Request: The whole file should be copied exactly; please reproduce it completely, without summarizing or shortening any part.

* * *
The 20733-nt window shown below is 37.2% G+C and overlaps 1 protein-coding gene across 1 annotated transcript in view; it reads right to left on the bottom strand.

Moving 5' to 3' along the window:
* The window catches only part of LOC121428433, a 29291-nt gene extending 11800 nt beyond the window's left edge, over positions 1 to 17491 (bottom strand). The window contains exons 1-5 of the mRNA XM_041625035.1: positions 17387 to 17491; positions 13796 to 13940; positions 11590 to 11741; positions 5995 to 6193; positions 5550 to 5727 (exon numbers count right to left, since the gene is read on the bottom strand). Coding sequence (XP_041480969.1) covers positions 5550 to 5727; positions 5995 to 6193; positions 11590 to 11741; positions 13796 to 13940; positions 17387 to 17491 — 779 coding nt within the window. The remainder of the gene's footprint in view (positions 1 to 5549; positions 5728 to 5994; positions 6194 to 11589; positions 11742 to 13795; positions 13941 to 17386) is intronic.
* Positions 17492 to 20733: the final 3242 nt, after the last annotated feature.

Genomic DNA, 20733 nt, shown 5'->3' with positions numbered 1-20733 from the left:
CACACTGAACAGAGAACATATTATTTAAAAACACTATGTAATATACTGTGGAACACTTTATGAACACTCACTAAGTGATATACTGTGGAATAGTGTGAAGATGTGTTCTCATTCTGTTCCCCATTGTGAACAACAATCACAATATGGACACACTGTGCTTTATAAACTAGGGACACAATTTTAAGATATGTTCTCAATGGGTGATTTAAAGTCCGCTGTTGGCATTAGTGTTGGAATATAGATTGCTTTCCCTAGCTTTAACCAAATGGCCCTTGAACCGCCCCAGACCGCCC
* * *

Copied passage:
The 20733-nt window shown below is 37.2% G+C and overlaps 1 protein-coding gene across 1 annotated transcript in view; it reads right to left on the bottom strand.

Moving 5' to 3' along the window:
* The window catches only part of LOC121428433, a 29291-nt gene extending 11800 nt beyond the window's left edge, over positions 1 to 17491 (bottom strand). The window contains exons 1-5 of the mRNA XM_041625035.1: positions 17387 to 17491; positions 13796 to 13940; positions 11590 to 11741; positions 5995 to 6193; positions 5550 to 5727 (exon numbers count right to left, since the gene is read on the bottom strand). Coding sequence (XP_041480969.1) covers positions 5550 to 5727; positions 5995 to 6193; positions 11590 to 11741; positions 13796 to 13940; positions 17387 to 17491 — 779 coding nt within the window. The remainder of the gene's footprint in view (positions 1 to 5549; positions 5728 to 5994; positions 6194 to 11589; positions 11742 to 13795; positions 13941 to 17386) is intronic.
* Positions 17492 to 20733: the final 3242 nt, after the last annotated feature.

Genomic DNA, 20733 nt, shown 5'->3' with positions numbered 1-20733 from the left:
CACACTGAACAGAGAACATATTATTTAAAAACACTATGTAATATACTGTGGAACACTTTATGAACACTCACTAAGTGATATACTGTGGAATAGTGTGAAGATGTGTTCTCATTCTGTTCCCCATTGTGAACAACAATCACAATATGGACACACTGTGCTTTATAAACTAGGGACACAATTTTAAGATATGTTCTCAATGGGTGATTTAAAGTCCGCTGTTGGCATTAGTGTTGGAATATAGATTGCTTTCCCTAGCTTTAACCAAATGGCCCTTGAACCGCCCCAGACCGCCC